LONGBOAT OBSERVER Merry
‘IT’S READ EVERYWHERE’
LONGBOAT KEY’S WEEKLY NEWSPAPER SINCE 1978
Thursday, December 23, 2004
O’ CHRISTMAS TREE
Thanks, Anon This hand-written missive found in a Country Club Shores mailbox: “With all due respect, I believe your Foo Dogs are backwards. The paw on the ball should be on the inside. Anon.” The owners are delighted to have the information (who knew?) and thank “Anon” for taking the time to share it. They plan to reverse the out-of-order animals as soon as strong backs are available to help.
Carl and Sylvia Cheek’s home at 5541 Gulf of Mexico Drive won the “Artsiest” award in this year’s The Longboat Observer’s “Light up the Key” holiday light contest. To see the winners of all seven categories (Single-family residence, Multifamily residence, Commercial, The Mostest, The Longboat Keyest, and The Artsiest) and the overall winner, The Publisher’s Award, turn to page 1A+.
Board members ousted? Mail is going to the dogs Lillian Sands says, “They must have always wanted to be mailmen.” Her dogs, Scout and China, jumped into the mail truck as soon as the driver got out. On second thought Sands says, “Maybe they just wanted to go for a ride.”
Who was that? Who was that debonair gentleman shopping at Publix on a recent afternoon that caught the attention of Realtor Sylvia Babineau? According to Babineau it was Prince Albert of Monaco. “I know what he looks like,” she said. Realtors know all. Babineau says she has heard reports that in the past he has moored his yacht at Longboat Moorings and has dated a local girl. Could that be Prince Albert in the white stretch limo that’s been going up and down the Key? ❑ Arts & Entertainment . . . . . . . . . . . . . . .1C Bridge . . . . . . . . . . . . . . . . . . . . . . . . . . . . . .4E Real Estate . . . . . . . . . . . . . . . . . . . . . . . . .10D Cops Corner . . . . . . . . . . . . . . . . . . . . . . . .14A Classifieds . . . . . . . . . . . . . . . . . . . . . . . . . . .5E Crossword . . . . . . . . . . . . . . . . . . . . . . . . . .4E Opinion . . . . . . . . . . . . . . . . . . . . . . . . . . . . .6A Sports . . . . . . . . . . . . . . . . . . . . . . . . . . . . .13D Weather . . . . . . . . . . . . . . . . . . . . . . . . . . . .3E What’s Up Doc . . . . . . . . . . . . . . . . . . . . . .5A+
Vol. 26, No. 23 Six sections
RS A YE
The Longboat Island Chapel turmoil continued last week at its board meeting.
See pages 4-5A
informed Marilyn Johnson, the assistant minister, that her contract, which expires Dec. 31, would be extended only one month. Johnson has served at the chapel since October 2003 (see sidebar page 5A). The one-month renewal of Johnson’s contract follows an October board meeting at which members voted 6-4 not to renew the contract of the Rev. Ken Gill, the chapel pastor. Since then, the chapel congregation and board have been in turmoil. When supporters of Gill attempted to hold a referendum to change chapels bylaws to return hiring-and-firing authori-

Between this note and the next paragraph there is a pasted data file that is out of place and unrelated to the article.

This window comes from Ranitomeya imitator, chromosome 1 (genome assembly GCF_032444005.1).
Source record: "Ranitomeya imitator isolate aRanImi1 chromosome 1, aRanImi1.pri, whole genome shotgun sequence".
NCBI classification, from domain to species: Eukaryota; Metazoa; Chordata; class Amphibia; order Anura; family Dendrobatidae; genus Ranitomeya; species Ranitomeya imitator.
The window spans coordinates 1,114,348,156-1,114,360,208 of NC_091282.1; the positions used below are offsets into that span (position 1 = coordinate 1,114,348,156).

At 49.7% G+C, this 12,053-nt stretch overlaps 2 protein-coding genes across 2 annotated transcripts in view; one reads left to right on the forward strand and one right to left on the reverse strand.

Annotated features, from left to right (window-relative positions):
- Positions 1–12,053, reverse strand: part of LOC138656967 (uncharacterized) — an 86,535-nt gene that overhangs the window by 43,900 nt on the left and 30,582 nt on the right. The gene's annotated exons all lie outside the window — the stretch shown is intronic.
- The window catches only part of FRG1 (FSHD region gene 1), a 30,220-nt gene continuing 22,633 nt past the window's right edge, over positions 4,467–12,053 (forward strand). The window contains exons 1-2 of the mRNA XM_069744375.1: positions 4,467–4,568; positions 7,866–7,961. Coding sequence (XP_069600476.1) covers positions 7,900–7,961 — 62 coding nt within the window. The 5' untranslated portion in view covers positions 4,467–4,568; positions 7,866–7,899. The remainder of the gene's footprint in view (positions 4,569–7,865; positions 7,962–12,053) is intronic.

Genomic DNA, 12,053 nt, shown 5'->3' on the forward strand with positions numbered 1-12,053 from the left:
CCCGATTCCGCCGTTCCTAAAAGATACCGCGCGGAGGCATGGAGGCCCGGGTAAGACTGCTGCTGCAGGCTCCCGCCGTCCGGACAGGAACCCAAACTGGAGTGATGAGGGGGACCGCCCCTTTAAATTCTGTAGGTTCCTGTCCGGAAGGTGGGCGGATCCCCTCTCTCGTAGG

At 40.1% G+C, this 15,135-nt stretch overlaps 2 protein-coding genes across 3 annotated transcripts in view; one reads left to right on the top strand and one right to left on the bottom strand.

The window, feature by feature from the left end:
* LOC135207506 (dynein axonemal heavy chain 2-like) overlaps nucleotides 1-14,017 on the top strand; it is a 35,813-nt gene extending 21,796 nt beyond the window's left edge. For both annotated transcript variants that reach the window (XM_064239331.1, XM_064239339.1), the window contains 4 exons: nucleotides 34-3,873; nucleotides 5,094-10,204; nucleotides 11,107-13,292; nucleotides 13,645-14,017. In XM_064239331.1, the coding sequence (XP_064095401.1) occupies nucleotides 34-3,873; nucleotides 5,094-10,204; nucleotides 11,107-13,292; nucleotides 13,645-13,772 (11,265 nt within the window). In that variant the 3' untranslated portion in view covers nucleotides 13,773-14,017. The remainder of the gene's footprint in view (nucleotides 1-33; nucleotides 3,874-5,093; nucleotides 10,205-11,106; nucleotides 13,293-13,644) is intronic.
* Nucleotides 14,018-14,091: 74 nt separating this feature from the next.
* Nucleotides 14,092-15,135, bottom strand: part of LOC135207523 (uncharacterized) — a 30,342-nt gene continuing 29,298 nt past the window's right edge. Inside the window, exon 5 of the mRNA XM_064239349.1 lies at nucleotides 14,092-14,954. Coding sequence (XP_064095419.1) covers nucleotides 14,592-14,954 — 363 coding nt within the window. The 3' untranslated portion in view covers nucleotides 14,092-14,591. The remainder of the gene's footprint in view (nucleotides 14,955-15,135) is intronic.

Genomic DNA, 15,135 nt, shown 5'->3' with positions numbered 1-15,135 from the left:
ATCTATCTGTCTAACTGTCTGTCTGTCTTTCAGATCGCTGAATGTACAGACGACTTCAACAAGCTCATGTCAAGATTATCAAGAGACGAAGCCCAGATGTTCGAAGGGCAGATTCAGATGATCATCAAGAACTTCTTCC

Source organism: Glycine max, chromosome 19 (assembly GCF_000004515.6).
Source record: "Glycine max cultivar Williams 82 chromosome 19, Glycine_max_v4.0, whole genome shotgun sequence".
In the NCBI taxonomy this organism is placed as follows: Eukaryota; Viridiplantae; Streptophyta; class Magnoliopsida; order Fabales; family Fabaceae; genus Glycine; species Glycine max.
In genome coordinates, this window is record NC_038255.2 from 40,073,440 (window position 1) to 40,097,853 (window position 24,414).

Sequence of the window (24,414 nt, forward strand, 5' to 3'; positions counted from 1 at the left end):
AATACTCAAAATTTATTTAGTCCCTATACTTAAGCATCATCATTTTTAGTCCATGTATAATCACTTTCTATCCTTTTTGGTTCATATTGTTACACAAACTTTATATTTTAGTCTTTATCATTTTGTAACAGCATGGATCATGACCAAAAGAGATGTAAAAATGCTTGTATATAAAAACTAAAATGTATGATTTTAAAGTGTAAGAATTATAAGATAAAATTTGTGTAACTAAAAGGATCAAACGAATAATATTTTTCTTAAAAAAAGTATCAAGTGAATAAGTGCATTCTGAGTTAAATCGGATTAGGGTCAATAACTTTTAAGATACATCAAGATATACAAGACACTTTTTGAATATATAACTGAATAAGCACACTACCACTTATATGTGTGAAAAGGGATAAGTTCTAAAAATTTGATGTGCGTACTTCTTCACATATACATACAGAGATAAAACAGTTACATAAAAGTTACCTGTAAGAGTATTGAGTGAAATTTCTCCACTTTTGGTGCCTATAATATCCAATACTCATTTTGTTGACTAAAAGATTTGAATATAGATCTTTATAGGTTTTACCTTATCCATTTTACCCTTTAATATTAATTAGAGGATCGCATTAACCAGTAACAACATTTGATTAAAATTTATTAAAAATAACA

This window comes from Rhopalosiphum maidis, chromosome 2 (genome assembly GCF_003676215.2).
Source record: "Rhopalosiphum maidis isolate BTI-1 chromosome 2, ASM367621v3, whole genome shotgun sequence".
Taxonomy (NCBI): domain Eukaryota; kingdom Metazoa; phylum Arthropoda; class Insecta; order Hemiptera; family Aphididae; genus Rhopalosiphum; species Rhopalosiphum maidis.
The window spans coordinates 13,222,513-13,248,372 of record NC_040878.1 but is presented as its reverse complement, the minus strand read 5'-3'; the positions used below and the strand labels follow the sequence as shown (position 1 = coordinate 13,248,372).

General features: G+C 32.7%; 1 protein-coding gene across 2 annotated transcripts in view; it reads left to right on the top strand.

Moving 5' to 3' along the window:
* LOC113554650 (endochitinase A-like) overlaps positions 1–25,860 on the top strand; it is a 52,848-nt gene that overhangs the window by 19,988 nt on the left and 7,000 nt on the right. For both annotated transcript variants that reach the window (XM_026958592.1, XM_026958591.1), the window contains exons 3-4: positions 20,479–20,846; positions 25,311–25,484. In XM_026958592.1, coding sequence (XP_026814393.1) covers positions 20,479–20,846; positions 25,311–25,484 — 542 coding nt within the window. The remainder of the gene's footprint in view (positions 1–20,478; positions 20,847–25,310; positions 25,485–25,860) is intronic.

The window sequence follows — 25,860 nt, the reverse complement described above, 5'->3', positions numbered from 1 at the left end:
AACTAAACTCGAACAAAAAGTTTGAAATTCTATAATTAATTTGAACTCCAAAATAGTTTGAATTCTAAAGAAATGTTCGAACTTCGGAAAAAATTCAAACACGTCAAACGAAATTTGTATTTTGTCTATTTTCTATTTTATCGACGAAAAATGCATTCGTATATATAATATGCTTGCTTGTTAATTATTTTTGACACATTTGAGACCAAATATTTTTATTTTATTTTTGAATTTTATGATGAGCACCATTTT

BY THE OBSERVER STAFF Sam Kennedy, chairman of the Longboat Island Chapel Board of Governors who was sued by his fellow board members, filed a counterclaim Dec. 21, asking the court to stop opposition board members from taking any action until a settlement is reached and declaring valid the removal and resignation of three board members. On behalf of Kennedy, Ron Collier, a name partner in the Sarasota law firm of Abel, Band, Russell, Collier & Gordon Chartered, filed the counterclaim in the 12th District Circuit Court. Collier asked the court to affirm in a declaratory judgment that: • Richard Evans, a board member who resigned Oct. 21, “was not properly elected to fill his own vacancy on the board” and that Evans was not properly elected to the board on Dec. 16. • Any and all votes by Evans as a director, officer of member of the chapel after his resignation be null and void. • A majority vote of chapel members may remove a board member without cause. • Board members Tom Steiner and Richard H. Palmer were removed properly from the board effective Dec. 17 and that all votes taken by them subsequent to that date are null and void. • Kennedy “was not properly removed from his position on the board.”
TURN TO BOARD, PAGE 4A
TURN TO CHAIRMAN, PAGE 2A
BY DORA WALTERS Senior Editor
Board members shouted at each other. The president and two board members refused to vacate their seats. Two board members spoke at each other so loudly, simultaneously, that neither could be understood. Audience members laughed at a board member proposal. Christmastime’s “Peace on earth, goodwill toward men” didn’t pervade much of the atmosphere at the Dec. 16 Longboat Island Chapel Board of Governors meeting. Discontent continued to dominate the divided board last week. And then a new element surfaced: confusion. By the meeting’s end, the 12-member board was so split that it was unclear to some board members and congregants: • Whether the signatures of 241 congregants, based on a Florida statute, had ousted two board members, Tom Steiner and Richard Palmer; • Whether board members, including Steiner and Palmer, had successfully ousted President Sam Kennedy from the board; • And whether former board member Dick Evans was reinstated and voted in as the new president of the board. This much was clear: After the board meeting, two board members — Sally Rauch and Wayne Meyer — and Evans
Chapel chairman files countersuit
Board member Tom Steiner listens to President Sam Kennedy at the board meeting Dec. 16.
2A THURSDAY DECEMBER 23, 2004
THE LONGBOAT OBSERVER
Courts may be only solution for chapel
Sally Rauch, member of the chapel’s board of governors, thinks issues will be resolved by the courts.